Suppose you're observing a red dwarf star at Noon from the surface of an Earth-like planet orbiting in the red dwarf's habitable zone, so that the red dwarf's luminosity is equal to our own Sun.

Aside from the red dwarf's greater perceived size in the sky, would its color and brightness closely resemble our own Sun at sunset in Earth's sky on a clear, dust and smoke-free evening?

Is it fair to say that since the Sun's color and brightness changes as it dips closer to the horizon due to scattering of blue light, there could conceivably be a close color/brightness match to any G, K, or M class star at some point along the Sun's trajectory in the sky?

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    $\begingroup$ The following video might be interesting. While it doesn't show the stars at habitable distance (but always at 1 au) you may like it. youtube.com/watch?v=7WHi398VG0I&ab_channel=GALAXIANHD $\endgroup$ – Greenhorn Dec 1 '20 at 10:47
  • $\begingroup$ @Greenhorn Thanks, very interesting! $\endgroup$ – RobertF Dec 1 '20 at 16:05

Your question may ulitmately be about the physiology of the eye, which is off-topic here.

The spectrum of the Sun seen low on the horizon is quite different to the spectrum of an M-type red dwarf. The reason that a red dwarf is red, is not just that it is cool, but that there are great chunks of the spectrum that are absorbed by molecules in the photosphere of the star. These molecules start to form when the temperature of the photosphere falls below 4000 K.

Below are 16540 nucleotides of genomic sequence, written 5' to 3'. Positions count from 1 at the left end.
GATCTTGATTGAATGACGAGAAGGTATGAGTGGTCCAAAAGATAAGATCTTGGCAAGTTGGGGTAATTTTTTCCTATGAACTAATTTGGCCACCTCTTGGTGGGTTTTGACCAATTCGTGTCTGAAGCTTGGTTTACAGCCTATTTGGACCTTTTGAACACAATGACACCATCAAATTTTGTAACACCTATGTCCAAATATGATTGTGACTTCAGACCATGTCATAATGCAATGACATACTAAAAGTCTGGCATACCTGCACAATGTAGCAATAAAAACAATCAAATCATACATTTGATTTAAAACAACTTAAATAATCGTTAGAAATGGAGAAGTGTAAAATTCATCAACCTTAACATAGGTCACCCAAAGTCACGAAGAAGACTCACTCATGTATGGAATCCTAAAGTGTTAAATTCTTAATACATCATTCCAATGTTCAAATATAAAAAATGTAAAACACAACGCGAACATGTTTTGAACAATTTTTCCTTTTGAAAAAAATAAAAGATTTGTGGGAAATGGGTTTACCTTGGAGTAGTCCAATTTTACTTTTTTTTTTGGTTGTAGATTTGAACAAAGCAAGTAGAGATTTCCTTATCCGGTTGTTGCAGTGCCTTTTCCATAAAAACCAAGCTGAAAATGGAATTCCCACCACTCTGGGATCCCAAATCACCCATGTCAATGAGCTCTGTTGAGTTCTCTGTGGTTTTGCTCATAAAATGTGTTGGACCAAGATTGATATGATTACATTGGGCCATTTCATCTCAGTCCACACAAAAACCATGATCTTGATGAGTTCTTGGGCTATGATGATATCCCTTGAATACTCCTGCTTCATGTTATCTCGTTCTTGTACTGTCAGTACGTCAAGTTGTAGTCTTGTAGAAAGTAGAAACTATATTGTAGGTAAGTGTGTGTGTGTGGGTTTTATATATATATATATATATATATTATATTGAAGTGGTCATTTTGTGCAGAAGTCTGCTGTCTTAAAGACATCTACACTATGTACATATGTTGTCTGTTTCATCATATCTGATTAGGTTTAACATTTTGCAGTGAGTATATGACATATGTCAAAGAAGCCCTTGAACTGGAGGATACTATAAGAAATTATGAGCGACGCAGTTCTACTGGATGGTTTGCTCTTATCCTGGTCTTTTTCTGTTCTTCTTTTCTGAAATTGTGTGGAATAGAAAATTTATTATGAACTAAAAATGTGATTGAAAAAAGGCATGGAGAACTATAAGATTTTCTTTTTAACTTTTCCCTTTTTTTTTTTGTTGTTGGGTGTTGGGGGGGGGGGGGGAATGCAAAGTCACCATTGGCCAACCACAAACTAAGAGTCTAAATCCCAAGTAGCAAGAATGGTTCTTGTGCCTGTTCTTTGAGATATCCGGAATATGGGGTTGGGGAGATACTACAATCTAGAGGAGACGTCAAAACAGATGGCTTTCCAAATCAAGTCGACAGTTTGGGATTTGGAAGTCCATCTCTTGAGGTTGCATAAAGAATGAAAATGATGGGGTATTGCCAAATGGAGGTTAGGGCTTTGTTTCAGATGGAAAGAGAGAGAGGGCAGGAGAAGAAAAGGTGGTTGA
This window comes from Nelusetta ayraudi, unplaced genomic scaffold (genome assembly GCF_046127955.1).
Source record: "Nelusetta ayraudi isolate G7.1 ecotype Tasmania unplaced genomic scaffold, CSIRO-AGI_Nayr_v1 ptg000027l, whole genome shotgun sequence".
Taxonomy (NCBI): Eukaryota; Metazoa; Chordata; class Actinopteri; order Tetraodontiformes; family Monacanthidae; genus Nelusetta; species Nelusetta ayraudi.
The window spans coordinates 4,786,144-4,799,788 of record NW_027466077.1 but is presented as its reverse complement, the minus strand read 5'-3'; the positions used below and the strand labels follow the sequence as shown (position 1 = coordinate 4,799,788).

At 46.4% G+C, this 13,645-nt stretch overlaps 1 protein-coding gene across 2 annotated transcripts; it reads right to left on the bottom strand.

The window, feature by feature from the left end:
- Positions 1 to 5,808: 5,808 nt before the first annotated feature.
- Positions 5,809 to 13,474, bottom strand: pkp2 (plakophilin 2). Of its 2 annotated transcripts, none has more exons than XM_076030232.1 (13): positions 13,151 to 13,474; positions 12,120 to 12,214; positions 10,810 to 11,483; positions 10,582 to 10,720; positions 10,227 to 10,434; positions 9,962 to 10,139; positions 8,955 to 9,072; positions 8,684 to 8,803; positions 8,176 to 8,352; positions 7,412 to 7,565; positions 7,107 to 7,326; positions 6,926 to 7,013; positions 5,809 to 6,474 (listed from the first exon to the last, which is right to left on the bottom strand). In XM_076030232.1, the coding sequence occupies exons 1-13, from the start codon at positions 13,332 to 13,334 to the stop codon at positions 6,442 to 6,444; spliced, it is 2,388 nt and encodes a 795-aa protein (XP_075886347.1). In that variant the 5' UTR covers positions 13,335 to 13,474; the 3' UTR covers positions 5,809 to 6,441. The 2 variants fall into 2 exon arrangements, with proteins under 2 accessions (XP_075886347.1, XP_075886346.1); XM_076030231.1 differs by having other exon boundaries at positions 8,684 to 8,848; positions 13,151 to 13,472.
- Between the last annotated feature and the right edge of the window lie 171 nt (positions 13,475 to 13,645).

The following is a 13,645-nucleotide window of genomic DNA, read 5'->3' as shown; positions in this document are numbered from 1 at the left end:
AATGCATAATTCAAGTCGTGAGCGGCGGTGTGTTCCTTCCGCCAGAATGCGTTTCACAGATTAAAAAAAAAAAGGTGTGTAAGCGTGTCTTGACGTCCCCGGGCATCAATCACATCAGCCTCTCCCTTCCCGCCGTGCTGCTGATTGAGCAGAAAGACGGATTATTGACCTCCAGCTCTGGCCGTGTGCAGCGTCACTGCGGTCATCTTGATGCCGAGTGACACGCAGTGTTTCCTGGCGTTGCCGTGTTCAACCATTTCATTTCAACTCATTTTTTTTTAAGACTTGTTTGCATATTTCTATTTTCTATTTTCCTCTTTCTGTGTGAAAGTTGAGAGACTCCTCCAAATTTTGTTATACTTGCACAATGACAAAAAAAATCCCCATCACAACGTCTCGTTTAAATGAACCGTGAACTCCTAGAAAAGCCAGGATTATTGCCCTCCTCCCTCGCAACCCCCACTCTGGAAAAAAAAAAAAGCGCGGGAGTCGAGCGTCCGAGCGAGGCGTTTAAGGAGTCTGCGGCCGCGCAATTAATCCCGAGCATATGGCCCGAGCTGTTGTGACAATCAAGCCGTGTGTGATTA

In contrast, the Sun has an almost continuous spectrum all the way into the ultraviolet, with relatively narrow absorption lines caused by atomic species in the solar photosphere. This is then modified, mainly, by Rayleigh scattering, which smoothly scatters blue light out of the line of sight towards the Sun.

Whilst any sort of spectrograph or prism could distinguish these differences, whether your eyes could is another matter. So whilst it is conceivable that the colours would appear similar for some particular angle above the horizon, the detailed spectrum would be quite different.

  • $\begingroup$ Thanks Rob. I've also found light bulb temperature color charts (google "light bulb temperature color") that show 3,000 K black body objects glowing yellowish-white, more yellow on the edge of the object. If that's more accurate, then "red" dwarfs would actually appear a deep yellow color to the naked eye. $\endgroup$ – RobertF Jul 6 '20 at 19:44
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    $\begingroup$ @RobertF The spectrum of an M-dwarf is quite different to a blackbody. $\endgroup$ – ProfRob Jul 6 '20 at 20:02
  • $\begingroup$ @RobertF: "more yellow on the edge of the object" isn't that just limb-darkening though, so it's the same spectrum at lower intensity? Basically whether it looks yellow or yellowish-white is going to depend as much on pupil contraction as anything :-) $\endgroup$ – Steve Jessop Jul 7 '20 at 0:39
  • $\begingroup$ @stevejessop a limb darkened spectrum isn't the same spectrum at lower intensity, it is the spectrum from a higher, somewhat cooler, part of the photosphere. $\endgroup$ – ProfRob Jul 7 '20 at 6:48

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